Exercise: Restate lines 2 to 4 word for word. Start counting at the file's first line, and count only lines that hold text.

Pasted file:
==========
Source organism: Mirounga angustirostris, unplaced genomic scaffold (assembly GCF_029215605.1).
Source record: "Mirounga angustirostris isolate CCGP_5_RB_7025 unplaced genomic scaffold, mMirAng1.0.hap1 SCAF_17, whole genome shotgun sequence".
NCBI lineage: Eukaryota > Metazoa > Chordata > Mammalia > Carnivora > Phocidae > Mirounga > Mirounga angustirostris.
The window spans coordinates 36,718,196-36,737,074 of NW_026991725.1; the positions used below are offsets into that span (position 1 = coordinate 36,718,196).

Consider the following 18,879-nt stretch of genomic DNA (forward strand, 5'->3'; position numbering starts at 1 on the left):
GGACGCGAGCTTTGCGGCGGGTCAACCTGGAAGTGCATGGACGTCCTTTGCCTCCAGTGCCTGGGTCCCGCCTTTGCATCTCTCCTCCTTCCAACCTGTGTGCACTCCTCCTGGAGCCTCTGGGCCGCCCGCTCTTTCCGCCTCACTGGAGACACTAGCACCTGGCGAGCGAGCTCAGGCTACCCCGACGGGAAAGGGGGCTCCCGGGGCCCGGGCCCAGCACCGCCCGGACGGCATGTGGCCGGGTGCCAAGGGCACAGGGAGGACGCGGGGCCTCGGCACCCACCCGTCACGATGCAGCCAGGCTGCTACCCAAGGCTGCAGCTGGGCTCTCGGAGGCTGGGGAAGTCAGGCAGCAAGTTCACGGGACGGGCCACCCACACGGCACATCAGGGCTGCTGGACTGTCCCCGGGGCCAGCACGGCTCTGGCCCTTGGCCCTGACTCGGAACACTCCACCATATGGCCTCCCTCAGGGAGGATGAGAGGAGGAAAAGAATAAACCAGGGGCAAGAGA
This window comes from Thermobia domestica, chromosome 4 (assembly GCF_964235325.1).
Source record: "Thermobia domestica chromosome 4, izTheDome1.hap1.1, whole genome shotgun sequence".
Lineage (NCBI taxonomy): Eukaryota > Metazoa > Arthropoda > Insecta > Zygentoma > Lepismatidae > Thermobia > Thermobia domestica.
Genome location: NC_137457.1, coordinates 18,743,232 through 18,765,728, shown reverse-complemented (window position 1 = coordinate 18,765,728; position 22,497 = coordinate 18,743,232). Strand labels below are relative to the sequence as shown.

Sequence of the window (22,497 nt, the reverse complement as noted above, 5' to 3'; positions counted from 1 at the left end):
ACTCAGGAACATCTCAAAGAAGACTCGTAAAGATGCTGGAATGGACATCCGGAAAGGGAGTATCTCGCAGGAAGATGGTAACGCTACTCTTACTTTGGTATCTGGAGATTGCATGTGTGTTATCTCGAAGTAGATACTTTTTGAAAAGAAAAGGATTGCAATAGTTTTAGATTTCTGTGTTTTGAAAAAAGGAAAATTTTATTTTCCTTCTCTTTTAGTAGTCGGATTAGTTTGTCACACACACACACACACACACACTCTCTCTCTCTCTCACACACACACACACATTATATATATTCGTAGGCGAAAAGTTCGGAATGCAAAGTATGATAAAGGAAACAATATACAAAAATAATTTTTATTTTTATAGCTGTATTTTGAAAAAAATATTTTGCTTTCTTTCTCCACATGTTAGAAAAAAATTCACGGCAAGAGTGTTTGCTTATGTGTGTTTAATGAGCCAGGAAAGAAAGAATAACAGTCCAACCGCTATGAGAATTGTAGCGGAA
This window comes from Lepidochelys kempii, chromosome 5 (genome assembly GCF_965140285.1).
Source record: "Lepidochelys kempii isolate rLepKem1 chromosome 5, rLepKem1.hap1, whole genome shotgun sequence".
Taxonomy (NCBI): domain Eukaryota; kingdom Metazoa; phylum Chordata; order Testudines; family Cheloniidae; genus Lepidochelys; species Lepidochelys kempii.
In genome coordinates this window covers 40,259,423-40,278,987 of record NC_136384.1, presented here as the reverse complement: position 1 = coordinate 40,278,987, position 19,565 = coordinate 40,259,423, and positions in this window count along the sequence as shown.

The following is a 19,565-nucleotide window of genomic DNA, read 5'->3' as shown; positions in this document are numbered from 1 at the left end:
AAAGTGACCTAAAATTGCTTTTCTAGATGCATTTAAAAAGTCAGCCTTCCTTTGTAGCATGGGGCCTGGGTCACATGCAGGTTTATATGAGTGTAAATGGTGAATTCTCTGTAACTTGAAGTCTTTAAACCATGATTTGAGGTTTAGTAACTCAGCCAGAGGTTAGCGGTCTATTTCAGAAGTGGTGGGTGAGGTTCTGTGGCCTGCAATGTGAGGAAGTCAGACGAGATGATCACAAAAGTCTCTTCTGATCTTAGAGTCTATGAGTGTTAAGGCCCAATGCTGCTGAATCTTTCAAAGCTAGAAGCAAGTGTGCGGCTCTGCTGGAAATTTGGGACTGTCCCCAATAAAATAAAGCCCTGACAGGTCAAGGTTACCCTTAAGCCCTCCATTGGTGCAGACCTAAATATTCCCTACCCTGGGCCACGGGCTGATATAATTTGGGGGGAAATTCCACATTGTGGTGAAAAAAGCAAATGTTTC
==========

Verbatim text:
Source record: "Mirounga angustirostris isolate CCGP_5_RB_7025 unplaced genomic scaffold, mMirAng1.0.hap1 SCAF_17, whole genome shotgun sequence".
NCBI lineage: Eukaryota > Metazoa > Chordata > Mammalia > Carnivora > Phocidae > Mirounga > Mirounga angustirostris.
The window spans coordinates 36,718,196-36,737,074 of NW_026991725.1; the positions used below are offsets into that span (position 1 = coordinate 36,718,196).